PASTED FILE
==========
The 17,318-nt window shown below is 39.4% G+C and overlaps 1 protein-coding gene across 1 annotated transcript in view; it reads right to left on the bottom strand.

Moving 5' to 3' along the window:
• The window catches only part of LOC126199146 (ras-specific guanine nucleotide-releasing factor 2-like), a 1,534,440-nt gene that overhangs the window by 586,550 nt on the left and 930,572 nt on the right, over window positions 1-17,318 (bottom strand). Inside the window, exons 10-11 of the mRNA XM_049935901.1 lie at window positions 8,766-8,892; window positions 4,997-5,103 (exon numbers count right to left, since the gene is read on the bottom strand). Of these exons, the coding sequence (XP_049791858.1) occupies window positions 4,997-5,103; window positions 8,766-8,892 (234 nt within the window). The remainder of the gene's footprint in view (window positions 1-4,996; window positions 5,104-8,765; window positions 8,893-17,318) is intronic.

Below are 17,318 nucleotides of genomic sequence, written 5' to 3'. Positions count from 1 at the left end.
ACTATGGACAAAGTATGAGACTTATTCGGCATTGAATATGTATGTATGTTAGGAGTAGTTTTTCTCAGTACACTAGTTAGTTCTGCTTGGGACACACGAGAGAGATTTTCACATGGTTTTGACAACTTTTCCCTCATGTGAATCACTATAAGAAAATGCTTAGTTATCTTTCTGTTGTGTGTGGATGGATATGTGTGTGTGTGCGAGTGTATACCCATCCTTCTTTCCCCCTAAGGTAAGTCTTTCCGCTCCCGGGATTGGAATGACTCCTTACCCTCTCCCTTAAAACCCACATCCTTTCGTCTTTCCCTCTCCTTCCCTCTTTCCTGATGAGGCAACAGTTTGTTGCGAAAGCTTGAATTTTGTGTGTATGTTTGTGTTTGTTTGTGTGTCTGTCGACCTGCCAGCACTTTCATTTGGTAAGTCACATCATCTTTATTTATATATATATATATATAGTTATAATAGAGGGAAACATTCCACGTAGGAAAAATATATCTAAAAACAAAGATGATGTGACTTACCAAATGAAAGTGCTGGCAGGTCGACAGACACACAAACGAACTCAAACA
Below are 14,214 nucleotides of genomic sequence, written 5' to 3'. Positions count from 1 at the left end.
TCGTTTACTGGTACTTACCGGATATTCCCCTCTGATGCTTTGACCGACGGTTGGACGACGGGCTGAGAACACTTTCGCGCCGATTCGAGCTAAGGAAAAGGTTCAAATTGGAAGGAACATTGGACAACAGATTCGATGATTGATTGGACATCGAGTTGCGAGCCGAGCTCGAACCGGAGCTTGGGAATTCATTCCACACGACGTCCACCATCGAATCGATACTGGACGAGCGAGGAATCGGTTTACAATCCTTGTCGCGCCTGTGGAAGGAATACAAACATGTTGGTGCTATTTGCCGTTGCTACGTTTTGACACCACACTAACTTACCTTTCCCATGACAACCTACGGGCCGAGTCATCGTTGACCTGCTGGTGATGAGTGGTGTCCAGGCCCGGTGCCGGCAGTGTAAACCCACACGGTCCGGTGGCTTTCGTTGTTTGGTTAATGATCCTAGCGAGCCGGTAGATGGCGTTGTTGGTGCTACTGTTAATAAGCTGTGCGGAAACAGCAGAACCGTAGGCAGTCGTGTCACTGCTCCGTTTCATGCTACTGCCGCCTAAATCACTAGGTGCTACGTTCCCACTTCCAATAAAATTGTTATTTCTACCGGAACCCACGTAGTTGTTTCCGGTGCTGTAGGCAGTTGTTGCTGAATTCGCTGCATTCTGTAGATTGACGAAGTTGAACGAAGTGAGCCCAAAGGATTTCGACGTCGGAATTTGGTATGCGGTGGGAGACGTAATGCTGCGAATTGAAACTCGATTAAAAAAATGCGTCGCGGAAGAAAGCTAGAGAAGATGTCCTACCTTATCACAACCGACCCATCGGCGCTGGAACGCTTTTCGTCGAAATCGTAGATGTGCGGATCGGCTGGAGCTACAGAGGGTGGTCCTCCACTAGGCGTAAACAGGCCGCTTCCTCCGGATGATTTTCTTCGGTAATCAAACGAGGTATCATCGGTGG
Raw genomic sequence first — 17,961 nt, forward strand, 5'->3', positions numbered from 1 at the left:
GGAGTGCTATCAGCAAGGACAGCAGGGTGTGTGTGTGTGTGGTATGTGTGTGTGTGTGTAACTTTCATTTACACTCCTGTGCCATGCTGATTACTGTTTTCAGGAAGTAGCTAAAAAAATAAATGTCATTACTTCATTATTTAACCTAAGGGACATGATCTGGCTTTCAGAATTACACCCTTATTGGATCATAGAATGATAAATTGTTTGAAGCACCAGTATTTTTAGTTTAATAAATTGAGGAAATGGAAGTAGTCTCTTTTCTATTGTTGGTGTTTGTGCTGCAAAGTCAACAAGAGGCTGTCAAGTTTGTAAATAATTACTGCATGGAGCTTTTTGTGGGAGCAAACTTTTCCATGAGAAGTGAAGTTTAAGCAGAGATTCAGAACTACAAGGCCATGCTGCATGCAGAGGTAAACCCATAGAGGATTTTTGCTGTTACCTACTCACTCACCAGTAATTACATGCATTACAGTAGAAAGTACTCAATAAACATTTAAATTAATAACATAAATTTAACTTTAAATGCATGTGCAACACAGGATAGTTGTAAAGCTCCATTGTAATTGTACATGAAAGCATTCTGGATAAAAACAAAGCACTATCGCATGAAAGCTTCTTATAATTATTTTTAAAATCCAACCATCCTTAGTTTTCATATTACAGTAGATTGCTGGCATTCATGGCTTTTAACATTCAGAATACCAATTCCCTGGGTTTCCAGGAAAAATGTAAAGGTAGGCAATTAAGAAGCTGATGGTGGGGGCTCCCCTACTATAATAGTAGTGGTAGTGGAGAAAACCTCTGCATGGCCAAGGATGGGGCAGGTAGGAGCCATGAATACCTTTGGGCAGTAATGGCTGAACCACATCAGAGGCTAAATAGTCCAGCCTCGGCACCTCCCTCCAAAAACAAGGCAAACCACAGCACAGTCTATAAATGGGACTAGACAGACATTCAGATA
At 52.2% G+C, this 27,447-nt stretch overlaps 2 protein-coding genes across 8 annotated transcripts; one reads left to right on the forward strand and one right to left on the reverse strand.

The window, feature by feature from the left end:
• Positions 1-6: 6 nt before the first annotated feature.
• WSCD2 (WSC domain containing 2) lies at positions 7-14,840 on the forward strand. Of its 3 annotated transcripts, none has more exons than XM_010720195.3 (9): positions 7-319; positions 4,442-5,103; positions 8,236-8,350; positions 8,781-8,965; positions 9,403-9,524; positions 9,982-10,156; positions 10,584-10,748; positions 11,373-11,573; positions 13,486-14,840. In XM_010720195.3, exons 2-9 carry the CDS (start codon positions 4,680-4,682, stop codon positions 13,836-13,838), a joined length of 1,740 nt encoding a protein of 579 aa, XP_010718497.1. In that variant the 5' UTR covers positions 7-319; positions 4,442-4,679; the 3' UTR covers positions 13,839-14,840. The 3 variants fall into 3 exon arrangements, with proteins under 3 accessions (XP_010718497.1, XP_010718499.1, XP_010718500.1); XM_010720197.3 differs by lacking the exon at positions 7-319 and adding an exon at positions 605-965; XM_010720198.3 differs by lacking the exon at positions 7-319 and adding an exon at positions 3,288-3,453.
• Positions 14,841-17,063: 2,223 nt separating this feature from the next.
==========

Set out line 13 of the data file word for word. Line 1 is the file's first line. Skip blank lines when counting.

• WSCD2 (WSC domain containing 2) lies at positions 7-14,840 on the forward strand. Of its 3 annotated transcripts, none has more exons than XM_010720195.3 (9): positions 7-319; positions 4,442-5,103; positions 8,236-8,350; positions 8,781-8,965; positions 9,403-9,524; positions 9,982-10,156; positions 10,584-10,748; positions 11,373-11,573; positions 13,486-14,840. In XM_010720195.3, exons 2-9 carry the CDS (start codon positions 4,680-4,682, stop codon positions 13,836-13,838), a joined length of 1,740 nt encoding a protein of 579 aa, XP_010718497.1. In that variant the 5' UTR covers positions 7-319; positions 4,442-4,679; the 3' UTR covers positions 13,839-14,840. The 3 variants fall into 3 exon arrangements, with proteins under 3 accessions (XP_010718497.1, XP_010718499.1, XP_010718500.1); XM_010720197.3 differs by lacking the exon at positions 7-319 and adding an exon at positions 605-965; XM_010720198.3 differs by lacking the exon at positions 7-319 and adding an exon at positions 3,288-3,453.